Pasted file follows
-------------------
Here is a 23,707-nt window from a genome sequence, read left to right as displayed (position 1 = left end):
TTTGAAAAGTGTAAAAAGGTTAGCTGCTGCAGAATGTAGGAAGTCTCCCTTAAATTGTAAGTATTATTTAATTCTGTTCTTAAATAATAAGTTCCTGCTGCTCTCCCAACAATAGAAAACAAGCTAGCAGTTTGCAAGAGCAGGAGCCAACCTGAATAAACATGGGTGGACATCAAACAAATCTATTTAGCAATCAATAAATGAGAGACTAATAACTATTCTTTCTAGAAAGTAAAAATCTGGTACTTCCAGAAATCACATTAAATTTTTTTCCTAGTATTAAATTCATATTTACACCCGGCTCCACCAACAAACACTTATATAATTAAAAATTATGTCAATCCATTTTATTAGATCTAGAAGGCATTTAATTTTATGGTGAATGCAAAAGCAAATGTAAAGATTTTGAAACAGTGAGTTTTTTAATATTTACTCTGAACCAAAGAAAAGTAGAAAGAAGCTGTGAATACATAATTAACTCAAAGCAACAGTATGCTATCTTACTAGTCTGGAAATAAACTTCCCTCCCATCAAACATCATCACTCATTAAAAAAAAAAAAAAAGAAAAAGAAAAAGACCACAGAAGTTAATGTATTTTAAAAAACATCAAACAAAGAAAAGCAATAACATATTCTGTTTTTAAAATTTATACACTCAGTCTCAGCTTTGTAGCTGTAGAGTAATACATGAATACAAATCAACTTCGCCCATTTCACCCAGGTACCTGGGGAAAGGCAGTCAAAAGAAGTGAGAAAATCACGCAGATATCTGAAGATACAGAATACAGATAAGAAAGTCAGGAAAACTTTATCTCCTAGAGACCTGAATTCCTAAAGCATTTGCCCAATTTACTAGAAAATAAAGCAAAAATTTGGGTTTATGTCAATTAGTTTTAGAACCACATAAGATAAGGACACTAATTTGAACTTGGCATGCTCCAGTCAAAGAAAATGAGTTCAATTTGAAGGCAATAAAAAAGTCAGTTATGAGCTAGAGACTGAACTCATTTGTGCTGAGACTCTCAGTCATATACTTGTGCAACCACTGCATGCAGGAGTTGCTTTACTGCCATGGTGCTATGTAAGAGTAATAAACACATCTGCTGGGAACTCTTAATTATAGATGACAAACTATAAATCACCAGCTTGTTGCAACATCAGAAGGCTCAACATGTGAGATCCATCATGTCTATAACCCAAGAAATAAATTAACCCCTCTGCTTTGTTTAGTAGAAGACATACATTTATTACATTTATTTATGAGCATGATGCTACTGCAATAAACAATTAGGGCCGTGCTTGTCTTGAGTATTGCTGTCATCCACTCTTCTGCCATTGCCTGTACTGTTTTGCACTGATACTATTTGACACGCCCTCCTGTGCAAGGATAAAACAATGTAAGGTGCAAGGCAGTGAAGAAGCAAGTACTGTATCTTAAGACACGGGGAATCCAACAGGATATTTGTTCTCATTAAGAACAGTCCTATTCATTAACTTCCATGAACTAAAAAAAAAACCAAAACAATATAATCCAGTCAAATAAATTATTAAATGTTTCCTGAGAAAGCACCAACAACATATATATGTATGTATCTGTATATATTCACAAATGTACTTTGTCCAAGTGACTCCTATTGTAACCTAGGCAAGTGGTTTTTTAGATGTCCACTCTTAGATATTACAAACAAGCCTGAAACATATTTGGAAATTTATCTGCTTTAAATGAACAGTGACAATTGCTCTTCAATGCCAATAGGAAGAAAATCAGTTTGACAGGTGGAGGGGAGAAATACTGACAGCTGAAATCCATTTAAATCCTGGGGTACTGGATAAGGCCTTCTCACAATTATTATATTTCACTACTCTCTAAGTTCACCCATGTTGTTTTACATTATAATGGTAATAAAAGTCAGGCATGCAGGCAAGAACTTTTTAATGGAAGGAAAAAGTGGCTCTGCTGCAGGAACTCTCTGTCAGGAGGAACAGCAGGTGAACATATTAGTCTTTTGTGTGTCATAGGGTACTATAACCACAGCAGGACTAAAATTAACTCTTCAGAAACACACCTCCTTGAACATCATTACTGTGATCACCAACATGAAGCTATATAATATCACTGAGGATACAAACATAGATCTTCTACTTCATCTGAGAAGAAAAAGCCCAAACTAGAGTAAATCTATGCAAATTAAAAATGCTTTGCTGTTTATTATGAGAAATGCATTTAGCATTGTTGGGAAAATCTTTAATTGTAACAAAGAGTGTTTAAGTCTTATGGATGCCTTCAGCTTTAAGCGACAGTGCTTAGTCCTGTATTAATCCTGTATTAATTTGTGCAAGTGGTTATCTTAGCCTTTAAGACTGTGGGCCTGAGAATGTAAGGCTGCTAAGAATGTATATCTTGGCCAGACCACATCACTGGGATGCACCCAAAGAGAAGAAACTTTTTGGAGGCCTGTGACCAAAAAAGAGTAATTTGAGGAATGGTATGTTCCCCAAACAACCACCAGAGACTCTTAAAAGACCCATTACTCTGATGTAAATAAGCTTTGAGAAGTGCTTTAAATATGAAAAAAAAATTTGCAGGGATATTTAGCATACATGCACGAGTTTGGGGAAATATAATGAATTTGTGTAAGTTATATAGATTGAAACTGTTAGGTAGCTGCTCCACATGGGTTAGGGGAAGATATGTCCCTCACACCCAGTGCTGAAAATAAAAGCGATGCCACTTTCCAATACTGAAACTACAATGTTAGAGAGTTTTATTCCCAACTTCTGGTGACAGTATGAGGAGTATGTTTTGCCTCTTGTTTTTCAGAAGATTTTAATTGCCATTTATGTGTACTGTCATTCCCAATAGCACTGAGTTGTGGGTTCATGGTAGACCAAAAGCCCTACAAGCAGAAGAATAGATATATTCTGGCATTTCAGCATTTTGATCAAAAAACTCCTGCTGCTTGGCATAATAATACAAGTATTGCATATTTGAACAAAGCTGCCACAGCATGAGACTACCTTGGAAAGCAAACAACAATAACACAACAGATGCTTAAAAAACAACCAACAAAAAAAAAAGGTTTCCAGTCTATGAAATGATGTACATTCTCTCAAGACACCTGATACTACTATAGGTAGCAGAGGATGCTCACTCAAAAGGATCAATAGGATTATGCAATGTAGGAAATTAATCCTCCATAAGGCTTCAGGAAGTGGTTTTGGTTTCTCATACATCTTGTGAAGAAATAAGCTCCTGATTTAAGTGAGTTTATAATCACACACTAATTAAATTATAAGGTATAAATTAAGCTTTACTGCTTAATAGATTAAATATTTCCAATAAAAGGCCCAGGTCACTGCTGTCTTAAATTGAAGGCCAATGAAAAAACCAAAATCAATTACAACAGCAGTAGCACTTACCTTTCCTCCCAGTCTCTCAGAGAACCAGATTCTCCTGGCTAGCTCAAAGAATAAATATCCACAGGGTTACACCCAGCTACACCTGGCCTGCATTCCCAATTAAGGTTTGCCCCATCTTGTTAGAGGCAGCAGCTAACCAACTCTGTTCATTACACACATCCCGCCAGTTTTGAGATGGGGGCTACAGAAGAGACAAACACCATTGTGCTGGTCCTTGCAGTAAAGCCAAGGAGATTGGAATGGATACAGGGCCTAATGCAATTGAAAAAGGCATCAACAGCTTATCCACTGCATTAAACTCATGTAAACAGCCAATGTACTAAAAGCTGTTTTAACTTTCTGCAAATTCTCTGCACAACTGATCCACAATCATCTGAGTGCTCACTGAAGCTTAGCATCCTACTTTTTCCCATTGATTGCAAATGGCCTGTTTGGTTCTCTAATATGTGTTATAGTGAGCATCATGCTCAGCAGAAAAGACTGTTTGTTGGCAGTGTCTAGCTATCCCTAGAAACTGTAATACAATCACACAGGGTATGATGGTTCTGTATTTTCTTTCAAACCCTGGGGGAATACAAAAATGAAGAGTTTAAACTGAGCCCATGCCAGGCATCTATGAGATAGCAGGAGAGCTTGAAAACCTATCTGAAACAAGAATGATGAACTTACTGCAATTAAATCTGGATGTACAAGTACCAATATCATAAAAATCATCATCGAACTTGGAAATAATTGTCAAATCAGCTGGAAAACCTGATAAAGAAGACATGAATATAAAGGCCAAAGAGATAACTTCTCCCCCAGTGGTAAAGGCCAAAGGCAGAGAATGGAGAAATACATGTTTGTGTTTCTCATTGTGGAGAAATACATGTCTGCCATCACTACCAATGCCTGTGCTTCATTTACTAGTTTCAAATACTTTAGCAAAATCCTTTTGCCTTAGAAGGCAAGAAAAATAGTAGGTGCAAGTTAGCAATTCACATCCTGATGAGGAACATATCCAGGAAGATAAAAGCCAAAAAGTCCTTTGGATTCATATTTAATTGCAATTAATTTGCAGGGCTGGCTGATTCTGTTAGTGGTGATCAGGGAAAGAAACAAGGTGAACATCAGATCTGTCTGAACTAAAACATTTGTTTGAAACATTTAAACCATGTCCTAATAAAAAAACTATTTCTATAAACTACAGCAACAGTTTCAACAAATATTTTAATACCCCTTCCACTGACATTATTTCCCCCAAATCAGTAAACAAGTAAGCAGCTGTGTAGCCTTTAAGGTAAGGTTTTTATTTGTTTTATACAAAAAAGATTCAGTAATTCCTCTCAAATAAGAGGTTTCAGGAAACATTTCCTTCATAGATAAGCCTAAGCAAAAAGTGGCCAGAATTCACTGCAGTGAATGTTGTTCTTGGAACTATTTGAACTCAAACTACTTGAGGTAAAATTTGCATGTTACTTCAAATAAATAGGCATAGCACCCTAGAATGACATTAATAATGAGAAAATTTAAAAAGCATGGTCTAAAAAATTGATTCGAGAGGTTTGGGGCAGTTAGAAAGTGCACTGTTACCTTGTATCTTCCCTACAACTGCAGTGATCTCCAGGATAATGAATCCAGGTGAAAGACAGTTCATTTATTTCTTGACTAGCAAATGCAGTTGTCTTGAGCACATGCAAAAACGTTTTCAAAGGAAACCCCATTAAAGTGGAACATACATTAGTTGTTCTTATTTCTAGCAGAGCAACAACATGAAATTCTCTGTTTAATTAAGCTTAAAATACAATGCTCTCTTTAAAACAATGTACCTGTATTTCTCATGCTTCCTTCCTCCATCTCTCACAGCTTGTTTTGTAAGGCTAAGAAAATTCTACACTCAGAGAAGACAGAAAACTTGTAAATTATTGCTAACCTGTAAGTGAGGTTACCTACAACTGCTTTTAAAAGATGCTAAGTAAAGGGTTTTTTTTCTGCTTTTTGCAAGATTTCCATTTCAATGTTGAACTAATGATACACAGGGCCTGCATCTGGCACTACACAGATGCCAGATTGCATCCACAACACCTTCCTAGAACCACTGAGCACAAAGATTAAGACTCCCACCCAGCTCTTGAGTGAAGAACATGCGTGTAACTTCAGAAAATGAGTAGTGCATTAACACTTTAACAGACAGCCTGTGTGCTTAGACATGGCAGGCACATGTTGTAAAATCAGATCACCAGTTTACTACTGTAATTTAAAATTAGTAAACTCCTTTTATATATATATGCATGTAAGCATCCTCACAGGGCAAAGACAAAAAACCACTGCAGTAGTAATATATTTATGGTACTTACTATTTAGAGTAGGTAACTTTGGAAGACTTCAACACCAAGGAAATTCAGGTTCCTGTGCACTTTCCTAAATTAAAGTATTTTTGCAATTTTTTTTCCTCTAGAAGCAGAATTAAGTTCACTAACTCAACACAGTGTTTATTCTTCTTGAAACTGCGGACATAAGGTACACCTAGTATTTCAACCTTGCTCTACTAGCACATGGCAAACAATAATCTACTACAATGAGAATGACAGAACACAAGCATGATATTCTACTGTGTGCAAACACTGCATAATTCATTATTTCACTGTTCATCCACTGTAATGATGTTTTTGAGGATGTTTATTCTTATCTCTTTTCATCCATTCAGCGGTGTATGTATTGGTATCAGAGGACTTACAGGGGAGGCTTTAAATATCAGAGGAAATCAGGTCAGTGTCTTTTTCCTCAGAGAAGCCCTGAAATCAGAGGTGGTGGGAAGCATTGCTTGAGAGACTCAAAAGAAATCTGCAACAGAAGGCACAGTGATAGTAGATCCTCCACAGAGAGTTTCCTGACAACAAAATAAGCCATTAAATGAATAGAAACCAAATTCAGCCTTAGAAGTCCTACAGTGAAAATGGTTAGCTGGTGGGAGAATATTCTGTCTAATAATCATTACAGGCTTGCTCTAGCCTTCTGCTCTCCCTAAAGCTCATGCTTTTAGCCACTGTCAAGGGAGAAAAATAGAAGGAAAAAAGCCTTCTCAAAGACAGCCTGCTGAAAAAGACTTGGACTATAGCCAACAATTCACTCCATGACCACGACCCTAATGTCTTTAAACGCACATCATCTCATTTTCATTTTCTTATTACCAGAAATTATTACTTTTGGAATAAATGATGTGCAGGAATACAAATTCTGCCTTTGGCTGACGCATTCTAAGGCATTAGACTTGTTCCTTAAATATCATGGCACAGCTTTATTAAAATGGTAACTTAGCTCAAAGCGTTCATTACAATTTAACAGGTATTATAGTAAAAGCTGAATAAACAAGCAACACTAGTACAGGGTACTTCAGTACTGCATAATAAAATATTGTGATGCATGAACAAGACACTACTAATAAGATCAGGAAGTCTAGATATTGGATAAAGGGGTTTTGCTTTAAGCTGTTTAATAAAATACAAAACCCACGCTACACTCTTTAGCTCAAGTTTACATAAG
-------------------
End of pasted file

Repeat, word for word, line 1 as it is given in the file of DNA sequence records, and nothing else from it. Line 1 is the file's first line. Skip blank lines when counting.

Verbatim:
Here is a 23,707-nt window from a genome sequence, read left to right as displayed (position 1 = left end):